• Watersheds — The local watersheds surrounding San Francisco Bay have been dramatically altered due to development, water diversions, and urban runoff. We are an active participant in the Integrated Regional Water Management Plan, representing the watershed functional area. We also fund local watershed plans and projects to improve watershed processes and functions, including creek and river restoration efforts. A particular focus is on removing barriers to migration and increasing habitat for steelhead trout, guided by the San Francisco Estuary Watersheds Evaluation by the Center for Ecosystem Management and Restoration.
  • Estuary Blueprint – The San Francisco Bay Area Conservancy Program partners with local, regional, state, and federal government agencies, scientists, citizen advocates, non-profits, and businesses to carry out priority actions identified in the Estuary Blueprint. The Blueprint is a collaborative, comprehensive conservation plan to improve the health and resilience of the aquatic, wetland, upland, and riparian ecosystems of the San Francisco Estuary. A recent update to the plan addresses the dual stressors of climate change and population growth.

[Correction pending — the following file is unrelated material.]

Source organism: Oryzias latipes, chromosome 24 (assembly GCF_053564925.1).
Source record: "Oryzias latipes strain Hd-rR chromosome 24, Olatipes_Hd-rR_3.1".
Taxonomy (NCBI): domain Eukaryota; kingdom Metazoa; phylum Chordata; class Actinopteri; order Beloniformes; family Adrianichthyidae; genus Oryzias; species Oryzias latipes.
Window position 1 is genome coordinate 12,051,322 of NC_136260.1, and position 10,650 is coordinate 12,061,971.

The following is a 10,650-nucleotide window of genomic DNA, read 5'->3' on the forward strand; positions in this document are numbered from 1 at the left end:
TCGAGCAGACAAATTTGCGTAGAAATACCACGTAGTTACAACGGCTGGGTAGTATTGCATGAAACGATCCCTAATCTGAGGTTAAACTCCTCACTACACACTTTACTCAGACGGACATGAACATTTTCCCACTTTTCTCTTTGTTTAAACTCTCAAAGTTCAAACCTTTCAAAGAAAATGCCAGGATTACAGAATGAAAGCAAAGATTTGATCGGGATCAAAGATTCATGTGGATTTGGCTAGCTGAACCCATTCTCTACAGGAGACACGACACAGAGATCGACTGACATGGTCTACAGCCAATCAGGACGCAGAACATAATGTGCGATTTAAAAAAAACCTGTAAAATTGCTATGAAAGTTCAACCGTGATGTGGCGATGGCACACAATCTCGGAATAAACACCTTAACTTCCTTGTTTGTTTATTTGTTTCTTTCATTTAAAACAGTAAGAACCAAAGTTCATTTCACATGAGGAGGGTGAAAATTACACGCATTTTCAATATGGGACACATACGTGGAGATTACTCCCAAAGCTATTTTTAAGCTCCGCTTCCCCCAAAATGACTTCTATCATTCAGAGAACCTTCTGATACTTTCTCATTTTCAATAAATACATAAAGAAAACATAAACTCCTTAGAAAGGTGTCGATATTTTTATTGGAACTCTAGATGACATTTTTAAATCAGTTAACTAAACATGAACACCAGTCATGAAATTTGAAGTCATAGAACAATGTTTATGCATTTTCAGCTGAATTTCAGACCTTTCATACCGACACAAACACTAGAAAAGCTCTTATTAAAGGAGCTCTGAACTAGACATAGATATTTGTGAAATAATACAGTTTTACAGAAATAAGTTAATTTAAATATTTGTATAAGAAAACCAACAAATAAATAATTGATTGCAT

• Working Farms and Ranches — The Bay Area is fortunate to have a remarkable diversity of food produced within close range, and over 40% of Bay Area lands remain as farms and ranches. Oftentimes, these farms and ranches also serve as important habitat for fish and wildlife. The Conservancy works with land trusts, resource conservation districts, and federal agricultural programs to promote agricultural sustainability through innovative land practices, conservation agreements, and direct planning assistance.
  • Environmental Education — The Conservancy has supported numerous education centers in the Bay Area, many in underserved communities, to allow children and adults to learn about wildlife habitats and our cultural heritage and to empower our next conservation leaders. In addition, through our Explore the Coast grant program, we have funded educational and interpretive programs that improve and encourage access to the coast and bay shoreline.
  • Introduced Species — The San Francisco Estuary is one of the most invaded aquatic ecosystems on earth, with 90% of the species and biomass introduced. The Conservancy’s interest is funding the successful prevention, control, or eradication of invasive species that threaten important habitats. In particular, we are the lead agency for the Invasive Spartina Project. We also fund hands-on projects that involve students and community volunteers in removing invasive plants and planting natives in habitats around the Bay Area.

Bay Area Conservancy Projects

Click on the links below to find out more about the Bay Area Conservancy’s work.

Bay Area Conservancy Partners

San Francisco Bay Area